The Land Rover be­gan mak­ing an un­fa­mil­iar noise on start-up, a mix­ture of groan and whine. I put it down to belts slip­ping af­ter it had been stand­ing, and re­solved to check them – some time.

When the noise ap­peared dur­ing any low-speed ma­noeu­vring, I con­cluded it was the power-steer­ing belt and de­ter­mined to have a look – some time. It got worse. Even­tu­ally, I lifted the bon­net and, be­fore feel­ing the belts, checked the power-steer­ing fluid. The reser­voir was empty. I filled it, the whin­ing groans dis­ap­peared, and I’m wait­ing to see whether my de­lay in di­ag­no­sis has dam­aged the pump.

I’m ashamed of my­self. For one thing, I should have over­come in­grained in­er­tia and looked for a cause im­me­di­ately; for another, I know that slip­ping belts squeal or shriek rather than groan. Also, I should have be­come aware of fluid loss through reg­u­lar lift­ings of the bon­net rather than the once-in-a-blue-moon af­fair it has be­come. And for that I blame the mo­tor in­dus­try.

All right, only in part. The prob­lem is, mod­ern cars are so much more re­li­able and need so much less in terms of reg­u­lar in­spec­tions that the weekly once-over by con­sci­en­tious own­ers is a thing of the past. Al­though main­te­nance sched­ules will ad­vise, say, reg­u­lar oil, tyre and coolant checks, few of us bother, be­cause most of the time there’s no need.

When did you last have a car with grease nip­ples or a bat­tery that needed dis­tilled wa­ter top-ups? Many cars seem not to need oil be­tween ser­vices; and hose and ra­di­a­tor leaks are far less com­mon than in the days when you of­ten saw steam pour­ing out of bon­nets.

Some man­u­fac­tur­ers pos­i­tively dis­cour­age self-in­spec­tion – my Volvo has no en­gine-oil dip­stick. You can fid­dle with the com­puter and be told elec­tron­i­cally that the level is OK but, un­like with the dip­stick, you have to wait un­til it isn’t, to find that it isn’t. Even my old Rover P4 (last made in 1964) had a but­ton, con­vert­ing the fuel gauge into an oil gauge, so you could see whether it was fully OK or only just OK. And it had a dip­stick, too, of course. (Ad­mit­tedly, at the rate those P4s were de­signed to get through oil – about a pint every 200 miles – you needed both.)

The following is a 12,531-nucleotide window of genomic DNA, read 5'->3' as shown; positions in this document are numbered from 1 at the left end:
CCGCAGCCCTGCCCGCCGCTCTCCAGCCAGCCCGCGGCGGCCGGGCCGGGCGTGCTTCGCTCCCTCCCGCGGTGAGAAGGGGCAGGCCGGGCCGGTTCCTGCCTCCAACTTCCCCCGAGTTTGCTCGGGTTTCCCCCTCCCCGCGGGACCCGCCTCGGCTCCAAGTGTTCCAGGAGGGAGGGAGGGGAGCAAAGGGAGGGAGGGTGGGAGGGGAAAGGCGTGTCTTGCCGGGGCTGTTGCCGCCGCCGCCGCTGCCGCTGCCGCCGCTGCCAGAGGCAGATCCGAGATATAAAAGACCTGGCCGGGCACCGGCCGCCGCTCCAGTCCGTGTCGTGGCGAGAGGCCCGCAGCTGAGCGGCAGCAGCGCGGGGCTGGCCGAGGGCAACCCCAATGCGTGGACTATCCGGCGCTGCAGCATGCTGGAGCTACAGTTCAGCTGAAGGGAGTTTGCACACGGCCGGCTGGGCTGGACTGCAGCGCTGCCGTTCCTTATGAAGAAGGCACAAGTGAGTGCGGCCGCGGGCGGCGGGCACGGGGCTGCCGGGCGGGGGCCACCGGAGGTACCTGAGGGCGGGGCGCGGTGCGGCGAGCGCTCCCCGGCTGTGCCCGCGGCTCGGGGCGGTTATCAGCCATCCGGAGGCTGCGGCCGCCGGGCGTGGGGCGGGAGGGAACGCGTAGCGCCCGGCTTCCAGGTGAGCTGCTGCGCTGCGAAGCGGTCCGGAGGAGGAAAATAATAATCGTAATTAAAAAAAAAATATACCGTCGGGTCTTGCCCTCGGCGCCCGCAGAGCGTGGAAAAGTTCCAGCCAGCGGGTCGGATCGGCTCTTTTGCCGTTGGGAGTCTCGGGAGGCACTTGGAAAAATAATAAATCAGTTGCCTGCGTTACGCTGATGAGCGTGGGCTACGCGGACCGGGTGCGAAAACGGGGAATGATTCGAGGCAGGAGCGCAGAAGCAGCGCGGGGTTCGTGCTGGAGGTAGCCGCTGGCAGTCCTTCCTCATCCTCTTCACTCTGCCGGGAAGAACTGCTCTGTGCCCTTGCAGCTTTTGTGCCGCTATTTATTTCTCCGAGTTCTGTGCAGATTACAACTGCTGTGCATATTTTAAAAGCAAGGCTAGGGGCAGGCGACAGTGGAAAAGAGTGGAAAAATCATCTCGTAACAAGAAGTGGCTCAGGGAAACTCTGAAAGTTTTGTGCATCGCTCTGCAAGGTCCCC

I don’t know where the Land Rover’s power-steer­ing fluid went. There were no tell­tale drips be­neath the car. I had a Dis­cov­ery with the same TD5 en­gine that used to lose a lit­tle through the pump; also with­out trace. Small, monthly top-ups were cheaper and eas­ier than a new pump; so that, I hope, will now be­come rou­tine. I also found that brake and clutch lev­els were down. How many driv­ers check those reg­u­larly – or even know where to find them?

As for tyres, how of­ten do you get down on your hands and knees to check for the le­gal min­i­mum of 1.6mm of tread depth across three-quar­ters of the tyre width? Af­ter brakes and steer­ing, tyres are prob­a­bly the most safety-crit­i­cal fea­ture. You can buy a sim­ple gauge for mea­sur­ing the tread or, even more sim­ply, use a 20p coin. The border on the Queen side is about 3mm; so, if it’s be­low that, you should think about re­place­ment. Sim­pler still, some makes of tyre have reg­u­larly spaced, raised lumps of rub­ber in the grooves, which you can feel with your fin­ger. If they’re level with the top of the groove, re­place now. Don’t wait for the screech­ing and squeal­ing.

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